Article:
By: Brittany Walker-Craig, M.S. | Plant-Based Nutritionist, NNG Consulting
You probably have been hearing about how healthy it is to transition to being vegan, but may also hear questions like:
“How do you get protein if you are not eating meat?”
“Where do you get your Vitamin B12 from?”
“So what exactly do you eat, grass?”
“How can you eat anything that is not ‘real’ cheese?”
“Milk is supposed to come from cows so how do you get dairy?”
“How are you supposed to make grandma’s famous <insert dish> without meat, animal fat or dairy?”
In all actuality, you are able to receive an abundance of protein from many whole plant food items. There are plant-based alternatives to receiving Vitamin B12 and NO - vegans do not just eat grass although, green leafy vegetables are delicious! Non-dairy cheese options are primarily nut-based, which provides more nutrients than cheese made from cow's milk. Cows suffer unnecessarily while being milked against their will for human consumption, all the while, nuts, oats and seeds all make yummy & healthier substitutes. As for your grandma’s famous dish, you can recreate anything by making the proper dietary modifications that not only satisfy your taste buds, but also provide you with the nutrients needed to achieve optimal health. Let’s deep dive into how you can get the nutrients that you need on a vegan diet!
We need both macronutrients and micronutrients to sustain a healthy lifestyle. Macronutrients are needed in large amounts such as protein for cell/tissue development, carbohydrates for energy, brain function & healthy red blood cells, fats for hormone regulation and water for fluid balance. Micronutrients are needed in smaller increments such as vitamins and minerals. It is vital to eat a variety of food items from each food group and in different colors, as each piece of plant food provides different nutritional properties for the body. There are resources such as the Dietary Guidelines for Americans (DGAs) or MyPlate that aid in determining the best options to consume in order to remain healthy based on case studies and reports.
According to the DGAs (2021) for 2020-2025, it is recommended to eat:
Vegetables of all types - dark green, red, orange, beans, peas, lentils, starchy and other vegetables
Fruits, especially whole
Grains, at least 1/2 are whole grain
Dairy including fat-free/low-fat milk, yogurt, cheese, and/or lactose-free versions and fortified soy alternatives
Protein foods including lean meats, poultry, eggs, seafood, beans, peas, lentils, nuts, seeds & soy products
Oils including vegetable, nut & seafood oils
As a vegan, these recommendations are relatively easy because most of the items listed in the DGAs are plant-based with the exception of meat and dairy. Both the DGAs and MyPlate recommend to decrease added sugars, added sodium, alcohol and any saturated or trans fat from your diet. Eliminating these items will decrease your risk of developing the chronic illnesses that are the leading causes of death in the US such as heart disease, cancer, diabetes, Alzheimer’s, and more. Here is an example of what you can intake as a vegan to gain all of the nutrients that you need in a day, according to MyPlate (2021) based on a 2,000 calorie diet:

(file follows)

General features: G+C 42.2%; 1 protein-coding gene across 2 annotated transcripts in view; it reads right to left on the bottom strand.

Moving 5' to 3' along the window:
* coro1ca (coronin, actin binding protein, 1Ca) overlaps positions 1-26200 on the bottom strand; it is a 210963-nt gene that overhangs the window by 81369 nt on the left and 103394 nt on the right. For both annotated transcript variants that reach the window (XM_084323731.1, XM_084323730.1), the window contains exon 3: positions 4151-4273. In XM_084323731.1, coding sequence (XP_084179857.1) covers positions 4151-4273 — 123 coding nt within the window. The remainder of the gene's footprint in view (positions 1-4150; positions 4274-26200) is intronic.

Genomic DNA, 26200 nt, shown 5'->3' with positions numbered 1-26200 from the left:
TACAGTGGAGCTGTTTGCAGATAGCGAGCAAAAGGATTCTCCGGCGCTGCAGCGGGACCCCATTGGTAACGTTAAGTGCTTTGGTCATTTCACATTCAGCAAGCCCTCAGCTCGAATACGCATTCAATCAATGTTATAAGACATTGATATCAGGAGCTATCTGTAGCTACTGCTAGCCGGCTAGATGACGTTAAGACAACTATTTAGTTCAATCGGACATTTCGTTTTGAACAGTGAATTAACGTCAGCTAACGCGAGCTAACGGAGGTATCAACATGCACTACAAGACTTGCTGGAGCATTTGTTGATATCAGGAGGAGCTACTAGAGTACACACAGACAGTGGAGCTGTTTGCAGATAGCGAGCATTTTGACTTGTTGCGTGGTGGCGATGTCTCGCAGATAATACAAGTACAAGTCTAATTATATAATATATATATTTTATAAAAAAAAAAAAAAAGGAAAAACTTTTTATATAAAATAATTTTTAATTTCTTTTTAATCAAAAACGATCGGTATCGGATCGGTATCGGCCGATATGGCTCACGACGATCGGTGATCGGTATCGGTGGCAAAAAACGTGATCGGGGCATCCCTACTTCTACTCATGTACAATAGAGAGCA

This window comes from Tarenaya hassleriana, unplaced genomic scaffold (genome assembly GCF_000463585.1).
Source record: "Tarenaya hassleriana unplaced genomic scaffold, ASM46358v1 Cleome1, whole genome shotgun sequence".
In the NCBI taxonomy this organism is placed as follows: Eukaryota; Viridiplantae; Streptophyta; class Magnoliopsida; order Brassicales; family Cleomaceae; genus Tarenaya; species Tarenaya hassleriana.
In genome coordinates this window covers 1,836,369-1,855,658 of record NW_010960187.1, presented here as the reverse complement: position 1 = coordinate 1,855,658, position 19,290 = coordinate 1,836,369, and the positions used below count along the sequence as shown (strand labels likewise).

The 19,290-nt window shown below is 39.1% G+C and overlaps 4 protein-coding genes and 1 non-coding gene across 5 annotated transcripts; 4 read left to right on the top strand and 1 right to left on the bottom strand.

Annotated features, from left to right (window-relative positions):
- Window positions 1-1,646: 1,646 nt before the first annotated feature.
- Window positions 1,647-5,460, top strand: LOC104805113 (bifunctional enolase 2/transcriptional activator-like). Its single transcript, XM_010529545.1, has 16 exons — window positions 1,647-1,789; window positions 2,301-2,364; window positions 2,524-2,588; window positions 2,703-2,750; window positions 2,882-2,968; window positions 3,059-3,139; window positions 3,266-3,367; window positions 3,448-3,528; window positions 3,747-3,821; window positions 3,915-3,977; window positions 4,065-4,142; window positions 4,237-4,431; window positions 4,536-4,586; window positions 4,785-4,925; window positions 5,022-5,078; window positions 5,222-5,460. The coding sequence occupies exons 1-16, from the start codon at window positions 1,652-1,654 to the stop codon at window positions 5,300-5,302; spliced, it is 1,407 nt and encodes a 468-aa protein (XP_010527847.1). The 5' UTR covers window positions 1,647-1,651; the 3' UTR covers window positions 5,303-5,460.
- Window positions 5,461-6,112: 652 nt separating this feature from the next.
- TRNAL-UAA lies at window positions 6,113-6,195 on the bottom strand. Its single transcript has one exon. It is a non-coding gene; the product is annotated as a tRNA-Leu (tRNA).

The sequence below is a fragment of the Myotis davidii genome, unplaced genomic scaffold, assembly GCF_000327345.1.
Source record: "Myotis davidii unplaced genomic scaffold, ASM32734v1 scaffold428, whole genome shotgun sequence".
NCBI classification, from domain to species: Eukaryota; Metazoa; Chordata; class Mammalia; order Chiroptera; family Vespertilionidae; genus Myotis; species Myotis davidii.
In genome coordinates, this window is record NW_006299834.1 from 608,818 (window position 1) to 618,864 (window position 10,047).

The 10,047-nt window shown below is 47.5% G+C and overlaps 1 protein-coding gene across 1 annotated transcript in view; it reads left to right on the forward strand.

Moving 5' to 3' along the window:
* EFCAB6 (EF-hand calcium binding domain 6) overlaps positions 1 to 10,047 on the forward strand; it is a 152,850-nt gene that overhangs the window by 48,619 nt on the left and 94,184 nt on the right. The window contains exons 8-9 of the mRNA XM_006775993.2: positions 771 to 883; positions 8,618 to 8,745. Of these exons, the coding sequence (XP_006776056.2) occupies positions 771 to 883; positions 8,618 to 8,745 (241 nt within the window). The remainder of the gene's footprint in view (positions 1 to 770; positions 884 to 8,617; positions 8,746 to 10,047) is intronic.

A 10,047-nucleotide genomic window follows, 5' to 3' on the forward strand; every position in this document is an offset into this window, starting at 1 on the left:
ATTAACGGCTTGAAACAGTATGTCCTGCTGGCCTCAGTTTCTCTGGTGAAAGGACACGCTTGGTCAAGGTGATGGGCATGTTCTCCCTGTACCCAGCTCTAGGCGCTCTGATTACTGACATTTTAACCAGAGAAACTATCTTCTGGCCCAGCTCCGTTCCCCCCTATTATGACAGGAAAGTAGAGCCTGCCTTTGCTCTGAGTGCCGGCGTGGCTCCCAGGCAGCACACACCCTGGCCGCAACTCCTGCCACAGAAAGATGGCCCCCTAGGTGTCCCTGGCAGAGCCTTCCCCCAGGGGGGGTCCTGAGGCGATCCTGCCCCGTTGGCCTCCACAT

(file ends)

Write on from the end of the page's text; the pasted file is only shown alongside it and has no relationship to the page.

2 cups of fruit
Try a mixture of berries, pineapple, kiwi or grapefruit. Enjoy for breakfast, as a snack, or incorporate a ¾ cup serving for each of your 3 meals!
2 ½ cups of vegetables
Kale, red bell peppers, carrots, spinach, squash or eggplant are some suggestions. Try incorporating up to 1 cup per meal. For breakfast, you can incorporate vegetables into your smoothie, potato hash or eggless omelet.
6 oz of grains
Quinoa, wild rice, brown rice, whole grain pasta or whole grain bread are great options. 2 oz at each meal will work well!
5 ½ oz of protein
Chickpeas, hemp seeds, lentils, beans, mushrooms, teff, tofu or tempeh are all great examples of plants rich in protein. Enjoy up to 2 oz per meal!
3 cups of vegan dairy options
Vegan milks and yogurts made from oats, hemp seeds, walnuts, almonds or coconuts are all super creamy and nutrient dense options. Try incorporating a 1 cup serving per meal!
Vitamin B12 and Vitamin D happen to be the 2 micronutrients that vegans struggle with consuming the most because these items are infused into animal and dairy products. It is not as hard as you think to get what you need as long as you are aware of your reputable resources. Examples of vegan sources of these nutrients include:
Vitamin B12: algae, seaweed (including sea moss), kombucha, cereals, tempeh, fortified plant milk, nutritional yeast, alternative meat substitutes
Vitamin D is a non-essential nutrient so you do not need food to acquire it and can sit in the sun for a minimum of 30 minutes and absorb the vitamin. Fortified soy & oat milk in addition to cereal will provide applicable amounts of the vitamin.
So what are you waiting for?! As you can see, it is not difficult to get the nutrients that you need on a vegan diet. It just takes commitment, time and the overall goal of wanting to live a healthier lifestyle in order to fulfill our purpose in this destiny.
Home: Dietary Guidelines for Americans. (2021, January). Retrieved from https://www.dietaryguidelines.gov/
Your MyPlate Plan - 2000 Calories, Ages 14. (2021). Retrieved from
About the Author
Brittany Walker-Craig is a Plant-Based Nutritionist, Biology Professor and retired Chef who is an advocate for plant-based living! After reversing multiple health diagnosis and losing more than 80 pounds, I vowed to serve the Black community and educate individuals on how they can achieve optimal health by breaking generational curses, bad habits and traditional culture beliefs.
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